A tide gauge is a device for measuring the change in sea level relative to a datum. Sensors continuously record the height of the water level with respect to a height reference surface close to the geoid. Water enters the device by the bottom pipe (far end of the tube, see picture), and electronic sensors measure its height and record it to a tiny computer. Data is available for over 1,750 stations worldwide. At some places records cover centuries, for example in Amsterdam where data dating back to 1700 is available. When it comes to estimating the greater ocean picture, new modern tide gauges can often be improved upon by using satellite data. Tide gauges are used to measure tides and quantify the size of tsunamis. The measurements make it possible to derive the mean sea level. Using this method, sea level slopes up to several 0.1 m/1000 km and more have been detected. A tsunami can be detected when the sea level begins to rise, although warnings from seismic activity can be more useful.
Tide Gauge at Fort Denison in Sydney, Australia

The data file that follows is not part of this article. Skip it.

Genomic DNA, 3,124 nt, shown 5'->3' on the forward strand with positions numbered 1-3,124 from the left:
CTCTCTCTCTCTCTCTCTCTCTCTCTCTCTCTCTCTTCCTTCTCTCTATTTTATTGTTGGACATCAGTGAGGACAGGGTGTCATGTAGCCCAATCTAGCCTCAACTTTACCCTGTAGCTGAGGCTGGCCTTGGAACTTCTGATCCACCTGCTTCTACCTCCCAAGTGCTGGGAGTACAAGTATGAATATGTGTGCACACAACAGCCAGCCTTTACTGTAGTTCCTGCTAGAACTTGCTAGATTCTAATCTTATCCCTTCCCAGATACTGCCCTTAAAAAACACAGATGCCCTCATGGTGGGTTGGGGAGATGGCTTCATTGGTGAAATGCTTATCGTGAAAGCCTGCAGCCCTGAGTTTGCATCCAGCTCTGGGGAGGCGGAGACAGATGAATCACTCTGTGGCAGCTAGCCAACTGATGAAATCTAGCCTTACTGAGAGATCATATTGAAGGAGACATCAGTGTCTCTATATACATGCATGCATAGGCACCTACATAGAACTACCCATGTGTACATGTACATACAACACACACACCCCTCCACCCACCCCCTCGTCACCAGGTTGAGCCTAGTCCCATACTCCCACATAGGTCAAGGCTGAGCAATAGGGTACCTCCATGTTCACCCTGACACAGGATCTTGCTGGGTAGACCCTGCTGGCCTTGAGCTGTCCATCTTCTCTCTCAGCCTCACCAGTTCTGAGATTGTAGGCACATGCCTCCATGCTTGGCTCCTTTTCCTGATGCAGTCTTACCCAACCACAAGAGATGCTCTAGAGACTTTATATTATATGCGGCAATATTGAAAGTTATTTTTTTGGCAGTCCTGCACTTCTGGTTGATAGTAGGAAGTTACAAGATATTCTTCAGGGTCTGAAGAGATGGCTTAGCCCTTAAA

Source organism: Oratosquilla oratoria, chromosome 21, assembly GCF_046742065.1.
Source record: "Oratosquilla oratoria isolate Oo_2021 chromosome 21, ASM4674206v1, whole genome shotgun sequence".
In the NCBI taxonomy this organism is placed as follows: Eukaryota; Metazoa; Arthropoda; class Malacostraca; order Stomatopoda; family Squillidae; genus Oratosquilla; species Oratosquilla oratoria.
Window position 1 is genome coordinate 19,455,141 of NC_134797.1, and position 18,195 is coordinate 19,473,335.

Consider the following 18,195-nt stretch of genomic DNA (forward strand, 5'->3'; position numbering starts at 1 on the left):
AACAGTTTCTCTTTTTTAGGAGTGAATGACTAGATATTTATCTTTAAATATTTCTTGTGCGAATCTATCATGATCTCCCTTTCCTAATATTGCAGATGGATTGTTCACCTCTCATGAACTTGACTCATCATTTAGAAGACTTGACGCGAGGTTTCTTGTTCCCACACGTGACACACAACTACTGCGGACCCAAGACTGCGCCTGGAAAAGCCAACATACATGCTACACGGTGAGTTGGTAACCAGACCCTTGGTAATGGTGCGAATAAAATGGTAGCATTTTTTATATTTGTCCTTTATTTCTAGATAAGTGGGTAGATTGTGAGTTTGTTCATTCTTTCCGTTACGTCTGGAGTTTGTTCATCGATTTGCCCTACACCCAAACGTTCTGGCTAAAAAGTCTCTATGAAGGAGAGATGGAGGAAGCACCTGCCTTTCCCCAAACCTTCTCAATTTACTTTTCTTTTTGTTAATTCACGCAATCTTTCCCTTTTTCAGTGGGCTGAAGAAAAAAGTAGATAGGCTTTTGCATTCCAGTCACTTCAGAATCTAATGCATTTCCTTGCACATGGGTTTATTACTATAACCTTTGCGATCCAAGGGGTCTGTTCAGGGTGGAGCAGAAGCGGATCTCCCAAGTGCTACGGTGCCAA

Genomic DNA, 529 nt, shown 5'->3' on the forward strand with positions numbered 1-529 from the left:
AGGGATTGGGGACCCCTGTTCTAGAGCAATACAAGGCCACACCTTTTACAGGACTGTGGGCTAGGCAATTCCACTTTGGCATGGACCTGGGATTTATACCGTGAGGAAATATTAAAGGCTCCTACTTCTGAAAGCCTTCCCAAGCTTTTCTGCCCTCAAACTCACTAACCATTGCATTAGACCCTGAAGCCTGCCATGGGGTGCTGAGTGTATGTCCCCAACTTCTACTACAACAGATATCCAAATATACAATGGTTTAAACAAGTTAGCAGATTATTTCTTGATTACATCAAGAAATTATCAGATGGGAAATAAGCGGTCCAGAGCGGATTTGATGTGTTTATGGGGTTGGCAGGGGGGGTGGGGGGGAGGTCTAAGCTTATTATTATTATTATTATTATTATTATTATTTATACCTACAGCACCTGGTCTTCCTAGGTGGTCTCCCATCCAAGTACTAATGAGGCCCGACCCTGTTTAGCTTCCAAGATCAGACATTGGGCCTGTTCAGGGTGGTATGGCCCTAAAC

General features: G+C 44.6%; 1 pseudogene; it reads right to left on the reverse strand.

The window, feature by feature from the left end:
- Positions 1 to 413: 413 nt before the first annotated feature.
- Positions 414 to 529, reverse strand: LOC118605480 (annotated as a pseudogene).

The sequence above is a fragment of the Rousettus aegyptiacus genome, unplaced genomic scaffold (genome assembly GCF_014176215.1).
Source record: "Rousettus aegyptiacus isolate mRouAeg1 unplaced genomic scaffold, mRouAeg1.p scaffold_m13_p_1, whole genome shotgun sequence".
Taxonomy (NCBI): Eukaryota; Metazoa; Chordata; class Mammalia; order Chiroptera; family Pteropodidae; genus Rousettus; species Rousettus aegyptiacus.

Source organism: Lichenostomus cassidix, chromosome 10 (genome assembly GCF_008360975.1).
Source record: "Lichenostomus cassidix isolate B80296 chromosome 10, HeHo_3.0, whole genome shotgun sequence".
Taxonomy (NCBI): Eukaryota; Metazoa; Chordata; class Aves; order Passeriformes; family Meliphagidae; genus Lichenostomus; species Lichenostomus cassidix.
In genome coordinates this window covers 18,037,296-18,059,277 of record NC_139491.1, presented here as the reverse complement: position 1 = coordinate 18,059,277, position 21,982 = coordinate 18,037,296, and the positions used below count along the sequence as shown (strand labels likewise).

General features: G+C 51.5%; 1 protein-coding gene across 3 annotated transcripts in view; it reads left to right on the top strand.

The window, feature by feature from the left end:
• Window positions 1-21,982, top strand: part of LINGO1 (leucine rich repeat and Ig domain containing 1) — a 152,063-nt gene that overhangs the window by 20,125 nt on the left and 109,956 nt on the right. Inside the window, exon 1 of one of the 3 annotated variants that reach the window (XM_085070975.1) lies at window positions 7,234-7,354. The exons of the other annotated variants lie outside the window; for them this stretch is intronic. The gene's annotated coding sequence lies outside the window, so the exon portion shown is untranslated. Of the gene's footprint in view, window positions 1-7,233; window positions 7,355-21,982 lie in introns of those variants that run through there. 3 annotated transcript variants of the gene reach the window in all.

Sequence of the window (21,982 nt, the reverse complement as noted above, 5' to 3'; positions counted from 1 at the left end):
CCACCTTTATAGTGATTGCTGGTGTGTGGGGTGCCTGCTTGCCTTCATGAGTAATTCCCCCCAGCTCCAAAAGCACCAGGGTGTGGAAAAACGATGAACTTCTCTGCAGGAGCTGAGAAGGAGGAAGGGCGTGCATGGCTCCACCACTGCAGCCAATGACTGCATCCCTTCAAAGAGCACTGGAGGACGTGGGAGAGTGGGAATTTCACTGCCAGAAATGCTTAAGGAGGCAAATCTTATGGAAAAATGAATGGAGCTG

Tides have been measured at Fort Denison since 1857 on completion of the fort, initially using a bench mark cut into the stonework of the Martello Tower. From 1867 successive instruments were used as tide measuring technology developed. The Fort Denison photographs below show float activated tide gauge instruments in a cabinet and the system's stilling well.A wire connected to the upper drum mechanism and passes out through the bottom right of the cabinet and runs over a pulley to drop down to the float system in the large pipe in the well. This system is now obsolete at Fort Denison but maintained as a museum exhibit. To the right of the large pipe in the well is an enclosed pipe which rises to the active modern system. Tide heights and times at Fort Denison are the primary base referent for published tide information for other places in the state of New South Wales.
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